Women with advanced ovarian cancer have fewer side effects and tend to have a better quality of life if given chemotherapy before surgery, according to a study published in The Lancet (2015; doi:10.1016/S0140-6736).

The CHORUS trial, conducted by Cancer Research United Kingdom at the Medical Research Council Clinical Trials Unit at University College London, challenged the international standard for treating advanced ovarian cancer.

The trial enrolled 550 women with advanced ovarian cancer, with 276 given the standard treatment of surgery followed by six cycles of chemotherapy, and 274 having had surgery after three cycles of chemotherapy.

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The Cancer Research UK funded trial found that postsurgery complications and death within 28 days of surgery was most common among women given surgery first. Women who received delayed surgery suffered fewer symptoms, a reduction in overall side effects, and had a lower death rate.

Delaying surgery also reduced the amount of time the patient spent in the hospital after surgery, which is a benefit to both the patient and resources.

The CHORUS trial is the largest surgical trial of its kind in the UK and second largest in the world. It aimed to see if this new treatment strategy was a good alternative to the traditional approach.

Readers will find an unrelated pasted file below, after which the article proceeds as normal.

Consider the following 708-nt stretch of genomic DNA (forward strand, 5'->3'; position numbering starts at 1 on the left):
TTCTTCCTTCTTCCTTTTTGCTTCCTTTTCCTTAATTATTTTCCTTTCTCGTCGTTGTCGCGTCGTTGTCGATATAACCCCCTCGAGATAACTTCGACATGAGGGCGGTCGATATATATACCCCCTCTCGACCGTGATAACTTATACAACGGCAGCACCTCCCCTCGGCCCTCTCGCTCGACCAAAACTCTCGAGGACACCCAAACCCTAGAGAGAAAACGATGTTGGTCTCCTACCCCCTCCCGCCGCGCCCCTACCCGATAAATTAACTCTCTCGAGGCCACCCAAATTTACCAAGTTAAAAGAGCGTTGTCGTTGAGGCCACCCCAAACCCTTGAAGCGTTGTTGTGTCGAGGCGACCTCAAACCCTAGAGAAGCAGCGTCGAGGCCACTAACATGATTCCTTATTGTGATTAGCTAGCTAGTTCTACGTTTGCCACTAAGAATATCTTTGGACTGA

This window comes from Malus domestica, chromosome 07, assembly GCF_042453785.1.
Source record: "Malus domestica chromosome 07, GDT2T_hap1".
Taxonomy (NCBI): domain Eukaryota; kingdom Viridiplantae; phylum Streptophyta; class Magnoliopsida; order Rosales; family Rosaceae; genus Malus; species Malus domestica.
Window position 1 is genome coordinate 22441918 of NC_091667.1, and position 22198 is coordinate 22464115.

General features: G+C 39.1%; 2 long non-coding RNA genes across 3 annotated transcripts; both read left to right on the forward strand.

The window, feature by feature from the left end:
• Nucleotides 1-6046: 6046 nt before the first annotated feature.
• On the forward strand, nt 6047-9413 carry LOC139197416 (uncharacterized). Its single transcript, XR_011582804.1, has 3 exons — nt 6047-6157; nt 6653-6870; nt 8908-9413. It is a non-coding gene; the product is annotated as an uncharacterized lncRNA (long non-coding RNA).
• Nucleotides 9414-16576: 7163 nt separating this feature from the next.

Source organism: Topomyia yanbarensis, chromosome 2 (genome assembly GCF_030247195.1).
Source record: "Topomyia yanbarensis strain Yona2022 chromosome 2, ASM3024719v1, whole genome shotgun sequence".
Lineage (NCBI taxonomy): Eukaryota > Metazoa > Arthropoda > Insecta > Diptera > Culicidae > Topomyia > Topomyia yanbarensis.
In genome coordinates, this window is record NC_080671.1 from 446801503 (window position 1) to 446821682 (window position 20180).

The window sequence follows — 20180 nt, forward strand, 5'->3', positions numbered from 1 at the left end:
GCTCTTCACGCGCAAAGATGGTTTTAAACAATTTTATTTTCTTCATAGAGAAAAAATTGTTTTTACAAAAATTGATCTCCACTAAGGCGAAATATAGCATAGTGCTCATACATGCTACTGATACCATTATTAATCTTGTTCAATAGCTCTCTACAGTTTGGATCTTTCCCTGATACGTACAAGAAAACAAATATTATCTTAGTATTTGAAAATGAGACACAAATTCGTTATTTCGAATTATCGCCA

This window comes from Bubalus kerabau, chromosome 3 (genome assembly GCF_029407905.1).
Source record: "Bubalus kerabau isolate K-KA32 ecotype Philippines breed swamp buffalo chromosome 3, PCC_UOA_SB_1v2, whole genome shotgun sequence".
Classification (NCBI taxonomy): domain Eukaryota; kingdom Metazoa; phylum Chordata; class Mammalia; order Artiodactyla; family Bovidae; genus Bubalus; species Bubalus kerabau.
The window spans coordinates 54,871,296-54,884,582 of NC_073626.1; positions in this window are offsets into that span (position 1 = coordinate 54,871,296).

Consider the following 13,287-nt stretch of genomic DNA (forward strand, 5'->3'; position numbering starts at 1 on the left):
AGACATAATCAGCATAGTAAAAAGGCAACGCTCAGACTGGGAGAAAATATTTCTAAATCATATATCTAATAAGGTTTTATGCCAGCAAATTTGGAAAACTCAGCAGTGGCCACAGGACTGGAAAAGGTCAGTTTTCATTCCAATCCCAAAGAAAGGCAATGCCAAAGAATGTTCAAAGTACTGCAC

“The trial showed that shrinking the tumor before surgery reduced side effects and hospital stay, meaning improved quality of life, without compromising survival, which is better for patients,” said author Professor Sean Kehoe, MD, study author and professor of gynecological cancer at the University of Birmingham in the UK.

“We are so thankful to the women who took part in the trial and their families, as we couldn’t have done this important research without them. Because of their generosity we can improve the lives of others.”

Ovarian cancer is the most common cause of death among gynecologic cancers.

“This is a great example of how research can help us to plan the best care for people with cancer,” said Professor Peter Johnson, MD, chief clinician at Cancer Research UK.

“Whether to have chemotherapy before major surgery for ovarian cancer has always been a dilemma for women and their surgeons. Thanks to this study we can say that having chemotherapy first makes the surgery safer, the stay in hospital shorter and women’s quality of life better. These are important results that will make a big difference to many women in the future,” said Johnson.